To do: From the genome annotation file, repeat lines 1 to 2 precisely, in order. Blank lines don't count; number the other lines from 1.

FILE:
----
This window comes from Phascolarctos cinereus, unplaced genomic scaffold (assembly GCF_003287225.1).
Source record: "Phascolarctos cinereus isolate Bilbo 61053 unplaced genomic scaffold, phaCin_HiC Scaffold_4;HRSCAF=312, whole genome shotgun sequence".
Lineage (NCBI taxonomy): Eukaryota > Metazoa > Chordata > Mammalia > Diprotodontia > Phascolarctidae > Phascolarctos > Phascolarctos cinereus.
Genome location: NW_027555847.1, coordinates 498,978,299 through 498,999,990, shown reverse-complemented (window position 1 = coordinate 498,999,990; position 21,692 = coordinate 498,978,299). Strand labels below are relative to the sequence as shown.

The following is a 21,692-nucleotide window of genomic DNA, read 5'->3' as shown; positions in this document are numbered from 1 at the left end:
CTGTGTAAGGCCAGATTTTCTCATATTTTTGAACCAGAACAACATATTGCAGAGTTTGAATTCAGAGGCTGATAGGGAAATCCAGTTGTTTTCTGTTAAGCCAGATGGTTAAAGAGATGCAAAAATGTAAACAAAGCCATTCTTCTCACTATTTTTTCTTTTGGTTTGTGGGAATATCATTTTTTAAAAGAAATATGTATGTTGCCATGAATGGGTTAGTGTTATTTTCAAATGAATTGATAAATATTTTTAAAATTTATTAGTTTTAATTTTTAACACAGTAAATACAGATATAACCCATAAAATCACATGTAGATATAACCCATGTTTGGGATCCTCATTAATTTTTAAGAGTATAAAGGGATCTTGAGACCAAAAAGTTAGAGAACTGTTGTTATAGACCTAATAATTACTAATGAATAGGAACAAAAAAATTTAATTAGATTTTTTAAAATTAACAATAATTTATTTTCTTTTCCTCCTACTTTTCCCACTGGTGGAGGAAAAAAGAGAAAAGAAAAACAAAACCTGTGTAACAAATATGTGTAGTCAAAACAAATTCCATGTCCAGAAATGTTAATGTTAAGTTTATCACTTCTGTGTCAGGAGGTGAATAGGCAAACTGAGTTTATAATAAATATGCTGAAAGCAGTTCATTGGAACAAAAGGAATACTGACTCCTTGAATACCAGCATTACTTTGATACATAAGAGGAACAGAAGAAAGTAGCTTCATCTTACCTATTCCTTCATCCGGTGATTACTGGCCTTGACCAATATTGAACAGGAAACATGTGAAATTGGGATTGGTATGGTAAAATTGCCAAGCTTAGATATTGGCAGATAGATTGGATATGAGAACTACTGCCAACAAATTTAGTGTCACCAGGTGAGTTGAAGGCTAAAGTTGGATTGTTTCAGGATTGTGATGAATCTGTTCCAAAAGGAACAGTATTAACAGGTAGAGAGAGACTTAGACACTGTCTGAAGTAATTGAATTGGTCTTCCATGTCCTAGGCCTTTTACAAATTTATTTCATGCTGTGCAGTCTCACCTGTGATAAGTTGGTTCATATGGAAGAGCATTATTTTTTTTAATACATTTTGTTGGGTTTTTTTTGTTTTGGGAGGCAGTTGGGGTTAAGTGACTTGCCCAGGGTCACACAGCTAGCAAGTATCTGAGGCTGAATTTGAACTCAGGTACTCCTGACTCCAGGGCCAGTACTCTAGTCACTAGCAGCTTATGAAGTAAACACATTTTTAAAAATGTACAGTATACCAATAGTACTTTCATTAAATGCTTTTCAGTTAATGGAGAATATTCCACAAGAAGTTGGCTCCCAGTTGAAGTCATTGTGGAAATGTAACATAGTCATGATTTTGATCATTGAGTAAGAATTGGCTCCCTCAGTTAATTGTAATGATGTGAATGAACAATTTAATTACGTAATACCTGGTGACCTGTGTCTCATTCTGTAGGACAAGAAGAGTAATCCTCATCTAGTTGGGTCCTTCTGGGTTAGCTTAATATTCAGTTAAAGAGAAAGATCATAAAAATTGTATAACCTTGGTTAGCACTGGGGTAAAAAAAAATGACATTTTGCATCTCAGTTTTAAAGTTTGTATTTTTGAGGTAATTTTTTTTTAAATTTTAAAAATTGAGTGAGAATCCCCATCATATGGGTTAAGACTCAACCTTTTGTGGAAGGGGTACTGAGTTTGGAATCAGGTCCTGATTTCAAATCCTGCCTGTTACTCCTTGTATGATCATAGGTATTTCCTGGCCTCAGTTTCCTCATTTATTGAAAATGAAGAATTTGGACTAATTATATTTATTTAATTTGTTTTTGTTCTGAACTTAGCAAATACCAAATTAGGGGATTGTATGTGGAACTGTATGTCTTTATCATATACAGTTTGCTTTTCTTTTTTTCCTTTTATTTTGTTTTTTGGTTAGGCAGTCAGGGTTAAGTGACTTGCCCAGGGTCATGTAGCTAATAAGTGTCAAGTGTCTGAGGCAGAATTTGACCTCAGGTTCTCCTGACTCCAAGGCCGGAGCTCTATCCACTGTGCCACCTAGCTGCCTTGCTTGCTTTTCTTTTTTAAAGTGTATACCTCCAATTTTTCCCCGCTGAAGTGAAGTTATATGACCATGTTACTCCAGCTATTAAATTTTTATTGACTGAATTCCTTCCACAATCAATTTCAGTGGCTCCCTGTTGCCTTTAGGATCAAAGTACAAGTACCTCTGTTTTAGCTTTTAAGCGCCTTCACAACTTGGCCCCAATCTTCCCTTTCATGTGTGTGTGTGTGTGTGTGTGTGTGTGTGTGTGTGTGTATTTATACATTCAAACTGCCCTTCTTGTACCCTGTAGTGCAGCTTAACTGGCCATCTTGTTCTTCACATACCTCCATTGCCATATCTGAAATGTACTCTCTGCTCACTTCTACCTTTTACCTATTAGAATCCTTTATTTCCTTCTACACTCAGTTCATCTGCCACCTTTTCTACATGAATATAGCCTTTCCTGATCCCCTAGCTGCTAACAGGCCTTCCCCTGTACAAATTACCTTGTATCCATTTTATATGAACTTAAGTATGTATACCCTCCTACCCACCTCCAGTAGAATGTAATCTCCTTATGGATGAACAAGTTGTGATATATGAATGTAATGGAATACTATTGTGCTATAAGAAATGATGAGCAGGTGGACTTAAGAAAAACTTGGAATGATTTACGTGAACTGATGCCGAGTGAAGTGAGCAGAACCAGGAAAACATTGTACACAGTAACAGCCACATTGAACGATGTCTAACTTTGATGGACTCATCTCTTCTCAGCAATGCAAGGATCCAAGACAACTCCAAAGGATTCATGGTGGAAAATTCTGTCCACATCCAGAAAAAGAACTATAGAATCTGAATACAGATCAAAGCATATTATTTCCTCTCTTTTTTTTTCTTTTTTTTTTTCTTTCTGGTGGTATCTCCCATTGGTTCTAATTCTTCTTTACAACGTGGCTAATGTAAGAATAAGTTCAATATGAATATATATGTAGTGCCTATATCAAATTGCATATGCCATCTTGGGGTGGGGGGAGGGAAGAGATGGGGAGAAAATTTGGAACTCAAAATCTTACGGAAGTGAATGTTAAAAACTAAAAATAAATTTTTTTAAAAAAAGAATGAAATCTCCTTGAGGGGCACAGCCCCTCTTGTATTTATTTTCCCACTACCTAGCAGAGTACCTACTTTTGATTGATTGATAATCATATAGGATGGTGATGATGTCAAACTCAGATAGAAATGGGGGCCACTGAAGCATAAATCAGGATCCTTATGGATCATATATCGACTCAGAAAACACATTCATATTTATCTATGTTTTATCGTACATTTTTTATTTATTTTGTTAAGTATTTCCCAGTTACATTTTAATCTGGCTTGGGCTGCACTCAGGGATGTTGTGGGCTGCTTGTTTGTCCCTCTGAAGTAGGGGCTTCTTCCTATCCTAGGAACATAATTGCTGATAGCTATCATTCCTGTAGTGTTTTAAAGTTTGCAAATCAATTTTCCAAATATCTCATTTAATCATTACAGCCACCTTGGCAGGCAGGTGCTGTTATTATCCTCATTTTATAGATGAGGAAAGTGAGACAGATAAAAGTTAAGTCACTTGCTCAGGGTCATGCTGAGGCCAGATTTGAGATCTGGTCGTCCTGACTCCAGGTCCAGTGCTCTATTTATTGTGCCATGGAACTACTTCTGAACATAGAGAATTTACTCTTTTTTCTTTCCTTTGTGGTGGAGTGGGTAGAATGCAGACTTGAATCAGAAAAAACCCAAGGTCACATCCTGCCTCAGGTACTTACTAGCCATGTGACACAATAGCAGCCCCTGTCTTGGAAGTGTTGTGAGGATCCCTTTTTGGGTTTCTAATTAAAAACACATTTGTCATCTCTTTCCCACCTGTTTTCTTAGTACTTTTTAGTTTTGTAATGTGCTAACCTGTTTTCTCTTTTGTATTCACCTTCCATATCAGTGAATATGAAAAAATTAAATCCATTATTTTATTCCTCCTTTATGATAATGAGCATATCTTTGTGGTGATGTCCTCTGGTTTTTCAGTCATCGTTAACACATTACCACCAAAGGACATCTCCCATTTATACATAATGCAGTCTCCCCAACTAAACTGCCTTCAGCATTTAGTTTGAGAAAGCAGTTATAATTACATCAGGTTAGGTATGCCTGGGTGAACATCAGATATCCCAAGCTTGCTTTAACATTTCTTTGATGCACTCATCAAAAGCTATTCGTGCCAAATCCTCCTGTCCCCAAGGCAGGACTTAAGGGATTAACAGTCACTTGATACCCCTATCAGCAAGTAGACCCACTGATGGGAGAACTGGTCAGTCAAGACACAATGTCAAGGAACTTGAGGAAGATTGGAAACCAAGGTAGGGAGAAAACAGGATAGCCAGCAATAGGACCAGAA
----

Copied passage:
This window comes from Phascolarctos cinereus, unplaced genomic scaffold (assembly GCF_003287225.1).
Source record: "Phascolarctos cinereus isolate Bilbo 61053 unplaced genomic scaffold, phaCin_HiC Scaffold_4;HRSCAF=312, whole genome shotgun sequence".